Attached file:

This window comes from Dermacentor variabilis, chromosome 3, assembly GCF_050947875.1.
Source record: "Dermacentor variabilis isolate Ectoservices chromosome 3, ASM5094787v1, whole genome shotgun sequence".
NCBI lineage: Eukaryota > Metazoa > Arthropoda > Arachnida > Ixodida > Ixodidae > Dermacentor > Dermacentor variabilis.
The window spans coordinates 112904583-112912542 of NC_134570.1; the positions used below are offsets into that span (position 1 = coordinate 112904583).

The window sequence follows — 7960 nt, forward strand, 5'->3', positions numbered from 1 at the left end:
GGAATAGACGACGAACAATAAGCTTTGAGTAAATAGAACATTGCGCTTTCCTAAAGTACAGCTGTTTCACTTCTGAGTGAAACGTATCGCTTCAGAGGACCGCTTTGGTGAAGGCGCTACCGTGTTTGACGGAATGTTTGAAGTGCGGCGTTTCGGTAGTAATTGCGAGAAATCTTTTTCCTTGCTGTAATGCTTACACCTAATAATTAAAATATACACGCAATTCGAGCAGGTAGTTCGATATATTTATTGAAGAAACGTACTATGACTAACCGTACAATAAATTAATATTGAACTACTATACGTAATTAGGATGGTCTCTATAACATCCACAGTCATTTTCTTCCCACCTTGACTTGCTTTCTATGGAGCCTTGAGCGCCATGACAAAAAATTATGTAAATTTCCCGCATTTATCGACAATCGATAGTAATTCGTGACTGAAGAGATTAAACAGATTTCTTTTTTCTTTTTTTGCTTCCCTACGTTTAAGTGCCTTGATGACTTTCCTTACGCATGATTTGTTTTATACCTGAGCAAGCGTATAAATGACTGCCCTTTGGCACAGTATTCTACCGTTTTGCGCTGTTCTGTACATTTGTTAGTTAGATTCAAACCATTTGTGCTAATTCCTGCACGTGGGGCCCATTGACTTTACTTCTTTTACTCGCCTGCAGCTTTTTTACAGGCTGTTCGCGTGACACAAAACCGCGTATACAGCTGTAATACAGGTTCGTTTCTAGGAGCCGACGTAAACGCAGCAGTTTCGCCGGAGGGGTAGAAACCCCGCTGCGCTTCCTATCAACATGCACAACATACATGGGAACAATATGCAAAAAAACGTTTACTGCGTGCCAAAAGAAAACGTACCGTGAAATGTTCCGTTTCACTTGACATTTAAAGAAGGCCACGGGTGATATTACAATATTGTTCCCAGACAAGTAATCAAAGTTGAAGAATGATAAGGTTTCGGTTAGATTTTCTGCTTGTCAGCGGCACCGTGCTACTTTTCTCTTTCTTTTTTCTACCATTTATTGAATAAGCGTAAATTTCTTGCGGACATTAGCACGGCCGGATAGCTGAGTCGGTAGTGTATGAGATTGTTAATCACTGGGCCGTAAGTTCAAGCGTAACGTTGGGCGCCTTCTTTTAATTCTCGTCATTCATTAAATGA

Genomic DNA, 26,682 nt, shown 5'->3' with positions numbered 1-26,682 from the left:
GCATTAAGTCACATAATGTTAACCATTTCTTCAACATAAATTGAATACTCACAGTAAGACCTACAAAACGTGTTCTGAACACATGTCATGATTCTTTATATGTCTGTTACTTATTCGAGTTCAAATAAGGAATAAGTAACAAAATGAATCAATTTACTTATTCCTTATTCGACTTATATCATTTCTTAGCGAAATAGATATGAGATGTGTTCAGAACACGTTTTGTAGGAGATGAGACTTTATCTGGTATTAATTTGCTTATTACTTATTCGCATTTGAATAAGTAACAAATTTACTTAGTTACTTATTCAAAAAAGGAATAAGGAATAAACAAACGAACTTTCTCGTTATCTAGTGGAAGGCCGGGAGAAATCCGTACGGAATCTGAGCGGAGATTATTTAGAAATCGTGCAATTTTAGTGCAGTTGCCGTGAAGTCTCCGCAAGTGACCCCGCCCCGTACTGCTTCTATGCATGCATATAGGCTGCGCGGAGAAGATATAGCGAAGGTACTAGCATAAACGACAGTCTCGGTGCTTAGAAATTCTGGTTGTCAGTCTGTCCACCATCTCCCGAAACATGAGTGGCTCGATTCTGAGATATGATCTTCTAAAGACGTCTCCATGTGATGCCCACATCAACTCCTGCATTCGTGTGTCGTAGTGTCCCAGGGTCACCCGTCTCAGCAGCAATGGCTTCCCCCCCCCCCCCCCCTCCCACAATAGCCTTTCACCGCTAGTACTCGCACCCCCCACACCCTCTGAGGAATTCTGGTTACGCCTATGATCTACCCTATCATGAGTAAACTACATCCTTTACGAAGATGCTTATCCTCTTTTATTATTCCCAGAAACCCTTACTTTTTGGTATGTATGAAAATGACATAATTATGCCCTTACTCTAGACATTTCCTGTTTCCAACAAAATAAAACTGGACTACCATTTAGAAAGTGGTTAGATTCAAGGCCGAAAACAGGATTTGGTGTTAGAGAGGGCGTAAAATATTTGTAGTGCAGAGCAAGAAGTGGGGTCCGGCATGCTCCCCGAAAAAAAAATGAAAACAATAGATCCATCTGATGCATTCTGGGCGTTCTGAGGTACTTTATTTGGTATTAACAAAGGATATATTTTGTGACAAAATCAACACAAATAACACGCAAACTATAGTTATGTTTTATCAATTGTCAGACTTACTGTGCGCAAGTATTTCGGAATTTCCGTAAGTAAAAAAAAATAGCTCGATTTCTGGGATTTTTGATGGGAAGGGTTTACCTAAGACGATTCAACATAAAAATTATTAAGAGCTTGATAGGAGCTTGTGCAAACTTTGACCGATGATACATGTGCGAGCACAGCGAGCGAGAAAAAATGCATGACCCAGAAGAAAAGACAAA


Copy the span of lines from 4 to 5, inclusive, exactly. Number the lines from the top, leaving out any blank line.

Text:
The window spans coordinates 112904583-112912542 of NC_134570.1; the positions used below are offsets into that span (position 1 = coordinate 112904583).

The window sequence follows — 7960 nt, forward strand, 5'->3', positions numbered from 1 at the left end: